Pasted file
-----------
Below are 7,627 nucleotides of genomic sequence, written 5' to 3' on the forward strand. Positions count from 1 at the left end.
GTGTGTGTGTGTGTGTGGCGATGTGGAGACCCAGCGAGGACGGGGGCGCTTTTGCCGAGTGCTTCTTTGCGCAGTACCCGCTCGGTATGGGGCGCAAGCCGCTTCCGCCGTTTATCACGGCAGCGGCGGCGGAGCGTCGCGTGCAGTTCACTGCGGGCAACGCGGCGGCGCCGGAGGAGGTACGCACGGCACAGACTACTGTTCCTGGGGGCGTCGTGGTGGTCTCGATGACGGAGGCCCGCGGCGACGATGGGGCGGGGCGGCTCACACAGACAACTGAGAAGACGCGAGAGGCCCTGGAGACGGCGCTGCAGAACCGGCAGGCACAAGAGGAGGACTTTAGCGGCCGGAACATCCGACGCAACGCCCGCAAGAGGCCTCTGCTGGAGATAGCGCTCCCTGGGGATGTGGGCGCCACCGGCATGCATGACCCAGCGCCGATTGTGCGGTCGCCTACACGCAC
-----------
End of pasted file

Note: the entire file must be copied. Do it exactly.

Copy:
Below are 7,627 nucleotides of genomic sequence, written 5' to 3' on the forward strand. Positions count from 1 at the left end.
GTGTGTGTGTGTGTGTGGCGATGTGGAGACCCAGCGAGGACGGGGGCGCTTTTGCCGAGTGCTTCTTTGCGCAGTACCCGCTCGGTATGGGGCGCAAGCCGCTTCCGCCGTTTATCACGGCAGCGGCGGCGGAGCGTCGCGTGCAGTTCACTGCGGGCAACGCGGCGGCGCCGGAGGAGGTACGCACGGCACAGACTACTGTTCCTGGGGGCGTCGTGGTGGTCTCGATGACGGAGGCCCGCGGCGACGATGGGGCGGGGCGGCTCACACAGACAACTGAGAAGACGCGAGAGGCCCTGGAGACGGCGCTGCAGAACCGGCAGGCACAAGAGGAGGACTTTAGCGGCCGGAACATCCGACGCAACGCCCGCAAGAGGCCTCTGCTGGAGATAGCGCTCCCTGGGGATGTGGGCGCCACCGGCATGCATGACCCAGCGCCGATTGTGCGGTCGCCTACACGCAC